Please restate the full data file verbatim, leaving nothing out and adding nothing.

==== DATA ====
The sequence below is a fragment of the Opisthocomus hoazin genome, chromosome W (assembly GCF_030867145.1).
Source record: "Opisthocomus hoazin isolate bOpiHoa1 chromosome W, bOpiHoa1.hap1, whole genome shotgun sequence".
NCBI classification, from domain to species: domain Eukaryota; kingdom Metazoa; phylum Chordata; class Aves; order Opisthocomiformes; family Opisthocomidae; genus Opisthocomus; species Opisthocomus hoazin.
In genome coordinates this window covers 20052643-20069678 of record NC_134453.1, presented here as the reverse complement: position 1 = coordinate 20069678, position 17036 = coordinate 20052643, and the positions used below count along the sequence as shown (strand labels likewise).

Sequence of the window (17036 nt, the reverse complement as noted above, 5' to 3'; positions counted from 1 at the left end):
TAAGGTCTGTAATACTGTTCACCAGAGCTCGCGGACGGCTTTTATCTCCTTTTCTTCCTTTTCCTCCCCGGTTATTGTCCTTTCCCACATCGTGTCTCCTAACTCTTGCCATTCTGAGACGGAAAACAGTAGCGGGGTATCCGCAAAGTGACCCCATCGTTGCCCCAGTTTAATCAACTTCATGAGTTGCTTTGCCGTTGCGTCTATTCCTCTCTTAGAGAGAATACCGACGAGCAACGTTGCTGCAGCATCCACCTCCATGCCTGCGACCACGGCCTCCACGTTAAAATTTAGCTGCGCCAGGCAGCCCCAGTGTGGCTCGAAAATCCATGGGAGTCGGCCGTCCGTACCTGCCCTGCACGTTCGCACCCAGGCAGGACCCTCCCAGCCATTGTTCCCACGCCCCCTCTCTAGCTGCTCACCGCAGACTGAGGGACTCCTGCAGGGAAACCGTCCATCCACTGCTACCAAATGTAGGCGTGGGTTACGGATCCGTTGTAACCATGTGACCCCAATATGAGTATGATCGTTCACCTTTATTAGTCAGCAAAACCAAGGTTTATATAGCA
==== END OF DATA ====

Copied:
The sequence below is a fragment of the Opisthocomus hoazin genome, chromosome W (assembly GCF_030867145.1).
Source record: "Opisthocomus hoazin isolate bOpiHoa1 chromosome W, bOpiHoa1.hap1, whole genome shotgun sequence".
NCBI classification, from domain to species: domain Eukaryota; kingdom Metazoa; phylum Chordata; class Aves; order Opisthocomiformes; family Opisthocomidae; genus Opisthocomus; species Opisthocomus hoazin.
In genome coordinates this window covers 20052643-20069678 of record NC_134453.1, presented here as the reverse complement: position 1 = coordinate 20069678, position 17036 = coordinate 20052643, and the positions used below count along the sequence as shown (strand labels likewise).

Sequence of the window (17036 nt, the reverse complement as noted above, 5' to 3'; positions counted from 1 at the left end):
TAAGGTCTGTAATACTGTTCACCAGAGCTCGCGGACGGCTTTTATCTCCTTTTCTTCCTTTTCCTCCCCGGTTATTGTCCTTTCCCACATCGTGTCTCCTAACTCTTGCCATTCTGAGACGGAAAACAGTAGCGGGGTATCCGCAAAGTGACCCCATCGTTGCCCCAGTTTAATCAACTTCATGAGTTGCTTTGCCGTTGCGTCTATTCCTCTCTTAGAGAGAATACCGACGAGCAACGTTGCTGCAGCATCCACCTCCATGCCTGCGACCACGGCCTCCACGTTAAAATTTAGCTGCGCCAGGCAGCCCCAGTGTGGCTCGAAAATCCATGGGAGTCGGCCGTCCGTACCTGCCCTGCACGTTCGCACCCAGGCAGGACCCTCCCAGCCATTGTTCCCACGCCCCCTCTCTAGCTGCTCACCGCAGACTGAGGGACTCCTGCAGGGAAACCGTCCATCCACTGCTACCAAATGTAGGCGTGGGTTACGGATCCGTTGTAACCATGTGACCCCAATATGAGTATGATCGTTCACCTTTATTAGTCAGCAAAACCAAGGTTTATATAGCA